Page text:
April 25, 2005 – This year won’t be as bad as previously thought for semiconductor manufacturing equipment investments, but the improved outlook will come at the price of next year’s karma, according to new forecast data from IC Insights Inc.
The Scottsdale, AZ-based firm raised its forecast for 2005 worldwide capital spending on April 20 to a 5% drop from 2004, an improvement vs. earlier predictions of a 10% decline. However, 2006 capital spending is now expected to drop another 7% from this year, instead of a previously projected 1% decline. The firm reasoned that the second year following a high point in spending (as seen in 2004) feels the pinch more so than the one immediately after the peak.
According to IC Insight’s estimates, the elite big spenders are the reason equipment makers have reason for some optimism this year. Representing 85% of capital spending this year (up from 75% in 2002), the top 25 companies are budgeting an overall 2% increase in spending this year — with the top four companies expected to spend at least $2.0 billion each, accounting for more than a third of overall spending. Semiconductor companies outside the top 25, however, are expected to cut spending by 17%, partly due to a shift in strategies to rely more on foundries for IC production.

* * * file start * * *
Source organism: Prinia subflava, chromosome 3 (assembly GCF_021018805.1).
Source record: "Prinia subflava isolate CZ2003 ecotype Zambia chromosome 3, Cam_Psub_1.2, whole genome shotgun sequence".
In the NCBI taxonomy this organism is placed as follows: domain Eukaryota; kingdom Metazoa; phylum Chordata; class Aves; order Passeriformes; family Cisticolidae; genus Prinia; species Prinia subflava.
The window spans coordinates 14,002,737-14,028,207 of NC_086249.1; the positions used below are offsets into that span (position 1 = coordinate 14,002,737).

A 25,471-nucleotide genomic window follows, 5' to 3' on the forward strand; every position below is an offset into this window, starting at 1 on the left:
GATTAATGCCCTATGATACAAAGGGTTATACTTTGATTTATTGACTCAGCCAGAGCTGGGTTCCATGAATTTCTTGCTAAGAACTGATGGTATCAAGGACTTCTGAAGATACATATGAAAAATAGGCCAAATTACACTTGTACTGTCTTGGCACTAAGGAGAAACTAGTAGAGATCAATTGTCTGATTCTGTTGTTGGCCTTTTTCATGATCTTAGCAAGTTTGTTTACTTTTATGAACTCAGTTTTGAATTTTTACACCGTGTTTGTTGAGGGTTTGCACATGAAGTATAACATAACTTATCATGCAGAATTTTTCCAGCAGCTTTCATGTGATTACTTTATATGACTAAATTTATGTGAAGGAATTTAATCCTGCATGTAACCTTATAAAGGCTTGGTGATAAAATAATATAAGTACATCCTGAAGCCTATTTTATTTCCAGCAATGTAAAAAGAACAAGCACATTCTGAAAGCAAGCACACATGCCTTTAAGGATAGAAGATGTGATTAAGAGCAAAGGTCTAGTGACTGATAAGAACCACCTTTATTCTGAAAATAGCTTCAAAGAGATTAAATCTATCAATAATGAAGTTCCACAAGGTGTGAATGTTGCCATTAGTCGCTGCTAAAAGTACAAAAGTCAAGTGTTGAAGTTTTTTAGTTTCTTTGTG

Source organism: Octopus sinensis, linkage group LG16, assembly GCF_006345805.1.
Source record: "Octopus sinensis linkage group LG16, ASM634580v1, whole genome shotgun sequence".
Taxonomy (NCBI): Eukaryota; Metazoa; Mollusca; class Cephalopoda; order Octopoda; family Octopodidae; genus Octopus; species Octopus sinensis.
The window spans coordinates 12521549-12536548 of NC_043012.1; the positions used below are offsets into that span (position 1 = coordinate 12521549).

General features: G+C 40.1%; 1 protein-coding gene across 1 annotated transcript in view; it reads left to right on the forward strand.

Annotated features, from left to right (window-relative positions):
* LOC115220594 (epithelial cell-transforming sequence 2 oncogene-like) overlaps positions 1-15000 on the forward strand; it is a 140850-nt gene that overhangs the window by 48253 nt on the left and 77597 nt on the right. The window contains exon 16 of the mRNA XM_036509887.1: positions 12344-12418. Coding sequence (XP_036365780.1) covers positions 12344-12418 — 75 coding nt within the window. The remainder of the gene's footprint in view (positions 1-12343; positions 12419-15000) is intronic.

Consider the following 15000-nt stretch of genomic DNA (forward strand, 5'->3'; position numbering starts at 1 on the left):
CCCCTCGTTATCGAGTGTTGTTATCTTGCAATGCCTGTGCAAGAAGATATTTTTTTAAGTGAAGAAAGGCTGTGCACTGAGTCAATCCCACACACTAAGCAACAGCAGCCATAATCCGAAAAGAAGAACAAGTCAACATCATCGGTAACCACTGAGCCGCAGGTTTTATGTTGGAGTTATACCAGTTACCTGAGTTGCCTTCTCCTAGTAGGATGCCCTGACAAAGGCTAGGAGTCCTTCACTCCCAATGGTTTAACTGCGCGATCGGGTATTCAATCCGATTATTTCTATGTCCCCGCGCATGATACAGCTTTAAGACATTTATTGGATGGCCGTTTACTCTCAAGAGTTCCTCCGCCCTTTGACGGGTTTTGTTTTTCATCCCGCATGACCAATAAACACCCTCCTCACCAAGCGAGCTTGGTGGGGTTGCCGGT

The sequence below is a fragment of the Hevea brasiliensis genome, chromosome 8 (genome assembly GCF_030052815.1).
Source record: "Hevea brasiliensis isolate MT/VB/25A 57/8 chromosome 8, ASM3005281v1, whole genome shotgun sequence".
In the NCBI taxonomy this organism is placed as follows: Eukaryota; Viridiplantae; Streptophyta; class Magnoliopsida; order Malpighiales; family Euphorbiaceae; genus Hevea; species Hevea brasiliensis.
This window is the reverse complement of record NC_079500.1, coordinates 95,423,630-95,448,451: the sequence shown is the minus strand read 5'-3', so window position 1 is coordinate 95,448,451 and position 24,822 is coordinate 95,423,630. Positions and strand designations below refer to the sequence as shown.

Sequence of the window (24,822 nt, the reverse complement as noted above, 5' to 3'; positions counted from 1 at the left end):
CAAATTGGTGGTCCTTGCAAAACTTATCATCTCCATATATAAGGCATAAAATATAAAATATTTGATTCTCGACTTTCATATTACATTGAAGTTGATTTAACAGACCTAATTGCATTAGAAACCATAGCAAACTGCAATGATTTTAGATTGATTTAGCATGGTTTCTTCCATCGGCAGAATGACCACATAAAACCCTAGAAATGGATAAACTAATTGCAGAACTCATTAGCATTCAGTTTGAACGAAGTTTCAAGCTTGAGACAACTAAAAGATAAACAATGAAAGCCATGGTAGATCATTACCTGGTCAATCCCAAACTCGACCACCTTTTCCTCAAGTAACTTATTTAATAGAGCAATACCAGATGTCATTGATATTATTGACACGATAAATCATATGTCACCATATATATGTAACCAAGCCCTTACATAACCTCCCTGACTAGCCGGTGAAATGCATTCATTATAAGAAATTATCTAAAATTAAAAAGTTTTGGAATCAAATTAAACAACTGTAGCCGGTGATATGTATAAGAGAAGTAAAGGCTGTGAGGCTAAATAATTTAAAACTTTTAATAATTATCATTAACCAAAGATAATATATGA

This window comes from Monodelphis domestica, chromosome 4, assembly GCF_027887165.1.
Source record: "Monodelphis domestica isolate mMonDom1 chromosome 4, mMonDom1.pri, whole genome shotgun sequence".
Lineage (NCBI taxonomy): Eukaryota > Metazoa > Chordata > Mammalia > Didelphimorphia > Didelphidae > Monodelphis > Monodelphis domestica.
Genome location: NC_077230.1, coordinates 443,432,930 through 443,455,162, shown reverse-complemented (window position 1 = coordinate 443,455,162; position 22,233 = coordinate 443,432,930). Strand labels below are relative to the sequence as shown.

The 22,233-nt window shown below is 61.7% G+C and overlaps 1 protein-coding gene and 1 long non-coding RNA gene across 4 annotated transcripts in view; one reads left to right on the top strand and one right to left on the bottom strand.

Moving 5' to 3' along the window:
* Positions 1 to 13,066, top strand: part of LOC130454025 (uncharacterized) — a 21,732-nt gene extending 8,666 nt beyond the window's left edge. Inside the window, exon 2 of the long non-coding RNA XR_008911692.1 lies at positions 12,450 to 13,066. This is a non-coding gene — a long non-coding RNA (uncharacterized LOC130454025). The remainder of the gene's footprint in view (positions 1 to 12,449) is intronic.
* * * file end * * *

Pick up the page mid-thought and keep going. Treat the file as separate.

The big mover in 2005 is expected to be Taiwan’s Winbond, boosting its spending nearly fivefold as it builds its 300mm fab. Last year’s lion SMIC shows the largest spending cutback (46%), after more than tripling its spending in 2004.